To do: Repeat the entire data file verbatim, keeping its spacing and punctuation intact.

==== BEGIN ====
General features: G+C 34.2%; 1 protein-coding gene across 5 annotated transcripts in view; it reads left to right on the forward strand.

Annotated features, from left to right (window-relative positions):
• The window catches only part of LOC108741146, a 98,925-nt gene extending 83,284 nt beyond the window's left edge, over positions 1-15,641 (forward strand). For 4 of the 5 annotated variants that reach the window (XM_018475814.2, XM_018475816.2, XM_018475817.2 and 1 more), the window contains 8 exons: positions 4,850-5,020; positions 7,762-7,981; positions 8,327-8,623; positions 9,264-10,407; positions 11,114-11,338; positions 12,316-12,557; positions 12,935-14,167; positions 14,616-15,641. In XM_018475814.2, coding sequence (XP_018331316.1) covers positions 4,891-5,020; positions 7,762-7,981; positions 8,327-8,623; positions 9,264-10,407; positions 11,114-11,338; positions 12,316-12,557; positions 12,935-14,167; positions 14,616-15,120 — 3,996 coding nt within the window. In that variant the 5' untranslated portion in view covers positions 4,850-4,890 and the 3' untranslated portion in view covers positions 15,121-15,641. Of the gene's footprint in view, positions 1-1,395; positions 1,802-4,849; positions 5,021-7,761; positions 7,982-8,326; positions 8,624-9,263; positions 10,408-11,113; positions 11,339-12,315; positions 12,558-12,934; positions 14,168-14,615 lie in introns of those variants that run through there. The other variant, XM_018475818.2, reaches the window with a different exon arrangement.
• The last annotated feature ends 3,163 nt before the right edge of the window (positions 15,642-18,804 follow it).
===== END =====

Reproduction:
General features: G+C 34.2%; 1 protein-coding gene across 5 annotated transcripts in view; it reads left to right on the forward strand.

Annotated features, from left to right (window-relative positions):
• The window catches only part of LOC108741146, a 98,925-nt gene extending 83,284 nt beyond the window's left edge, over positions 1-15,641 (forward strand). For 4 of the 5 annotated variants that reach the window (XM_018475814.2, XM_018475816.2, XM_018475817.2 and 1 more), the window contains 8 exons: positions 4,850-5,020; positions 7,762-7,981; positions 8,327-8,623; positions 9,264-10,407; positions 11,114-11,338; positions 12,316-12,557; positions 12,935-14,167; positions 14,616-15,641. In XM_018475814.2, coding sequence (XP_018331316.1) covers positions 4,891-5,020; positions 7,762-7,981; positions 8,327-8,623; positions 9,264-10,407; positions 11,114-11,338; positions 12,316-12,557; positions 12,935-14,167; positions 14,616-15,120 — 3,996 coding nt within the window. In that variant the 5' untranslated portion in view covers positions 4,850-4,890 and the 3' untranslated portion in view covers positions 15,121-15,641. Of the gene's footprint in view, positions 1-1,395; positions 1,802-4,849; positions 5,021-7,761; positions 7,982-8,326; positions 8,624-9,263; positions 10,408-11,113; positions 11,339-12,315; positions 12,558-12,934; positions 14,168-14,615 lie in introns of those variants that run through there. The other variant, XM_018475818.2, reaches the window with a different exon arrangement.
• The last annotated feature ends 3,163 nt before the right edge of the window (positions 15,642-18,804 follow it).